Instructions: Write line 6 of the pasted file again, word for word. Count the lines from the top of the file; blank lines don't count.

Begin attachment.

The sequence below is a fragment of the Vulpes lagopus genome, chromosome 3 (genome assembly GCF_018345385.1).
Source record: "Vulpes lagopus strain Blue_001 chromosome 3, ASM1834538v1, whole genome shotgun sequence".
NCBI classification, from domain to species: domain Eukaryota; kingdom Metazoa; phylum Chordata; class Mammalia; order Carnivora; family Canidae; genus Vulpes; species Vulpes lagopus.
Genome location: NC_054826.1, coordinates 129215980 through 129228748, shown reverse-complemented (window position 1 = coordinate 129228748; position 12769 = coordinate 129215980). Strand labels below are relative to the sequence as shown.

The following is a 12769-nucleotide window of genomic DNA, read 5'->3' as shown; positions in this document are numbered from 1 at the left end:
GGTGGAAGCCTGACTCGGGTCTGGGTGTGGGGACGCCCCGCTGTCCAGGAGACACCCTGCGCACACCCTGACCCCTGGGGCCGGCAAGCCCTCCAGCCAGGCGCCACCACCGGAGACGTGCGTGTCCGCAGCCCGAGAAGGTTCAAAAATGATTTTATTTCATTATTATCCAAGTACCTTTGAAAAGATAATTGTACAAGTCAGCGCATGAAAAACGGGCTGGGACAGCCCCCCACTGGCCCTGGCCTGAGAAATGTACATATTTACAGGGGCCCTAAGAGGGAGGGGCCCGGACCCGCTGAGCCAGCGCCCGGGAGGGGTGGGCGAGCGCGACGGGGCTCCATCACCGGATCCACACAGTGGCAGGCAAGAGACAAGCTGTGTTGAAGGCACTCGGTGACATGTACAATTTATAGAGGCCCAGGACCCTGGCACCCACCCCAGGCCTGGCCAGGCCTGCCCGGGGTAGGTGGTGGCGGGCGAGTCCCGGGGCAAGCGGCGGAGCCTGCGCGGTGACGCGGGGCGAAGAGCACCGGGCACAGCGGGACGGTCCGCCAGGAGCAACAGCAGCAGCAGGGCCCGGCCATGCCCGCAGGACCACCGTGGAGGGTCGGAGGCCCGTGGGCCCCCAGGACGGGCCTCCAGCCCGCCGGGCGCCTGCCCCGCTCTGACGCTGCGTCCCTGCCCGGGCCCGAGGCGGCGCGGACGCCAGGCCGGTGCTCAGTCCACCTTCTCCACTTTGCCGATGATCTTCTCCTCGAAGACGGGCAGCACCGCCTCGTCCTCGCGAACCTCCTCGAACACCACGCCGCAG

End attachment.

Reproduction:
GGTGGAAGCCTGACTCGGGTCTGGGTGTGGGGACGCCCCGCTGTCCAGGAGACACCCTGCGCACACCCTGACCCCTGGGGCCGGCAAGCCCTCCAGCCAGGCGCCACCACCGGAGACGTGCGTGTCCGCAGCCCGAGAAGGTTCAAAAATGATTTTATTTCATTATTATCCAAGTACCTTTGAAAAGATAATTGTACAAGTCAGCGCATGAAAAACGGGCTGGGACAGCCCCCCACTGGCCCTGGCCTGAGAAATGTACATATTTACAGGGGCCCTAAGAGGGAGGGGCCCGGACCCGCTGAGCCAGCGCCCGGGAGGGGTGGGCGAGCGCGACGGGGCTCCATCACCGGATCCACACAGTGGCAGGCAAGAGACAAGCTGTGTTGAAGGCACTCGGTGACATGTACAATTTATAGAGGCCCAGGACCCTGGCACCCACCCCAGGCCTGGCCAGGCCTGCCCGGGGTAGGTGGTGGCGGGCGAGTCCCGGGGCAAGCGGCGGAGCCTGCGCGGTGACGCGGGGCGAAGAGCACCGGGCACAGCGGGACGGTCCGCCAGGAGCAACAGCAGCAGCAGGGCCCGGCCATGCCCGCAGGACCACCGTGGAGGGTCGGAGGCCCGTGGGCCCCCAGGACGGGCCTCCAGCCCGCCGGGCGCCTGCCCCGCTCTGACGCTGCGTCCCTGCCCGGGCCCGAGGCGGCGCGGACGCCAGGCCGGTGCTCAGTCCACCTTCTCCACTTTGCCGATGATCTTCTCCTCGAAGACGGGCAGCACCGCCTCGTCCTCGCGAACCTCCTCGAACACCACGCCGCAG